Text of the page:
While specific facts are generally not necessary to state a claim so long as the statement gives the defendant "'fair notice of what the . . . claim is and the grounds upon which it rests,'" Erickson, 127 S.Ct. at 2200 (quoting Twombly, 550 U.S. at 555), in at least some circumstances a plaintiff must plead specific facts in order to survive a motion to dismiss. Twombly, 550 U.S. at 554-56. The Second Circuit has interpreted this principle as a "flexible 'plausibility standard'" under which a plaintiff must "amplify a claim with some factual allegations in those contexts where such amplification is needed to render the claim plausible." Iqbal v. Hasty, 490 F.3d 143, 157-58 (2d Cir. 2007) (emphasis omitted) (interpreting Twombly).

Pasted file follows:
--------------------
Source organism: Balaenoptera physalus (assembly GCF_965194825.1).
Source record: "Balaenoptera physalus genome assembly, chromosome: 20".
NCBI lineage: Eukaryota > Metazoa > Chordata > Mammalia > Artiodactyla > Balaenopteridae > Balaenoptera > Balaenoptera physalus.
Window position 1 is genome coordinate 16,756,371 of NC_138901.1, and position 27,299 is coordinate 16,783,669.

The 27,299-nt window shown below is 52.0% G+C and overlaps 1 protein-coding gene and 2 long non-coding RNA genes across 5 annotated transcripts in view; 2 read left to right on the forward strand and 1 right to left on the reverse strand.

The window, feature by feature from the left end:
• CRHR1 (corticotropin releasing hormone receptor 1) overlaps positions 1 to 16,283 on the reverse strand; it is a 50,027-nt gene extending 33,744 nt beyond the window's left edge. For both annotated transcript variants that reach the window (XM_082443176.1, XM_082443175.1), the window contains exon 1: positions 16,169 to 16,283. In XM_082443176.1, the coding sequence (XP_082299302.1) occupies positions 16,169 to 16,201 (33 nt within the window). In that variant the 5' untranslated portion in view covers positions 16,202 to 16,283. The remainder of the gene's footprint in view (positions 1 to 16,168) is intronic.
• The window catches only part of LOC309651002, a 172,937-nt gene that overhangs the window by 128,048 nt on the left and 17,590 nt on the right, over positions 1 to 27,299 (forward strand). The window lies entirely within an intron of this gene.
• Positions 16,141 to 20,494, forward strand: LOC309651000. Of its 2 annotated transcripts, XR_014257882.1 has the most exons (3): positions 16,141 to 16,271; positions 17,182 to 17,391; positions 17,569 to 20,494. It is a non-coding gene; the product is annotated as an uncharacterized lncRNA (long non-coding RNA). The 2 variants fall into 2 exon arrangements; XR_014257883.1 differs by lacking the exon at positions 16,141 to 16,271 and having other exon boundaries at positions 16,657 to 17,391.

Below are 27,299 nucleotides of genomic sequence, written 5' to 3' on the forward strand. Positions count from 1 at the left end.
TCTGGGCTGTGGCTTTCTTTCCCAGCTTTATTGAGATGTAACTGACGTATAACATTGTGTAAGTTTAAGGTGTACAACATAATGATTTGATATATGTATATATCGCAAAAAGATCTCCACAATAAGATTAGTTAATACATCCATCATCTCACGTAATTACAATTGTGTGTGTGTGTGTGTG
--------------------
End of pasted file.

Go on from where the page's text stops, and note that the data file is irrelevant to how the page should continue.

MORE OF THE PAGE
B. Statute of Limitations

The only defendants who have appeared are Zenk and Beaudouin.*fn5 As to these defendants, Todd's claim is that they displayed deliberate indifference to his medical needs in violation of the Eighth Amendment. See Johnson v. Wright, 412 F.3d 398 (2d Cir. 2005). Zenk and Beaudouin state that any deliberate indifference claims against them are barred by the statute of limitations. The statute of limitations is an affirmative defense, see Fed. R. Civ. P. 8(c)(1), and "a complaint can be dismissed for failure to state a claim pursuant to a Rule 12(b)(6) motion raising an affirmative defense 'if the defense appears on the face of the complaint.'" Official Committee of the Unsecured Creditors of Color Tile, Inc. v. Coopers & Lybrand, LLP, 332 F.3d 147, (2d Cir. 2003). As Todd acknowledges, see Pl. Mem. in Opp. 7, a claim accrues when "the plaintiff knows or has reason to know of the injury which is the basis for his action." Singleton v. City of New York, 632 F.2d 185, 191 (2d Cir. 1980).